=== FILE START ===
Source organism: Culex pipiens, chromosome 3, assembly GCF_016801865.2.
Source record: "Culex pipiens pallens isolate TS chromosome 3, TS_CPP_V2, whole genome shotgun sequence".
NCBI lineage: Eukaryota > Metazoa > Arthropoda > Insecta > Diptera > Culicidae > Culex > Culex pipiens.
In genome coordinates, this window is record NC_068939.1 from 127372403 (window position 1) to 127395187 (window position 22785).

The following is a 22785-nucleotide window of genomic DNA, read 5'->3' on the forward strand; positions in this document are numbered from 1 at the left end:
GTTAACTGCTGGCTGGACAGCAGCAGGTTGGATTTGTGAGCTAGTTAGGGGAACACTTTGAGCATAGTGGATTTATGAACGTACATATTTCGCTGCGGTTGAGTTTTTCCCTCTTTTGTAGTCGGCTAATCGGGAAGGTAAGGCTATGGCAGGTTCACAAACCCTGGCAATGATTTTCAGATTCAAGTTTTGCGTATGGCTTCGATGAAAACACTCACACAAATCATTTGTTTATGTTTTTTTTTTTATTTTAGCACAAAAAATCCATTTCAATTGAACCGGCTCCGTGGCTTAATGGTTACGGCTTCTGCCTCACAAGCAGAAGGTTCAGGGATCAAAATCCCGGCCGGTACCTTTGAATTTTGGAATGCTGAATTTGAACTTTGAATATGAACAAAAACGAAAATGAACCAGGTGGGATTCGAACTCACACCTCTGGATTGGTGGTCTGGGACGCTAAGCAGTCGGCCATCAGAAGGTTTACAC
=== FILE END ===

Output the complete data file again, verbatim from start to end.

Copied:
Source organism: Culex pipiens, chromosome 3, assembly GCF_016801865.2.
Source record: "Culex pipiens pallens isolate TS chromosome 3, TS_CPP_V2, whole genome shotgun sequence".
NCBI lineage: Eukaryota > Metazoa > Arthropoda > Insecta > Diptera > Culicidae > Culex > Culex pipiens.
In genome coordinates, this window is record NC_068939.1 from 127372403 (window position 1) to 127395187 (window position 22785).

The following is a 22785-nucleotide window of genomic DNA, read 5'->3' on the forward strand; positions in this document are numbered from 1 at the left end:
GTTAACTGCTGGCTGGACAGCAGCAGGTTGGATTTGTGAGCTAGTTAGGGGAACACTTTGAGCATAGTGGATTTATGAACGTACATATTTCGCTGCGGTTGAGTTTTTCCCTCTTTTGTAGTCGGCTAATCGGGAAGGTAAGGCTATGGCAGGTTCACAAACCCTGGCAATGATTTTCAGATTCAAGTTTTGCGTATGGCTTCGATGAAAACACTCACACAAATCATTTGTTTATGTTTTTTTTTTTATTTTAGCACAAAAAATCCATTTCAATTGAACCGGCTCCGTGGCTTAATGGTTACGGCTTCTGCCTCACAAGCAGAAGGTTCAGGGATCAAAATCCCGGCCGGTACCTTTGAATTTTGGAATGCTGAATTTGAACTTTGAATATGAACAAAAACGAAAATGAACCAGGTGGGATTCGAACTCACACCTCTGGATTGGTGGTCTGGGACGCTAAGCAGTCGGCCATCAGAAGGTTTACAC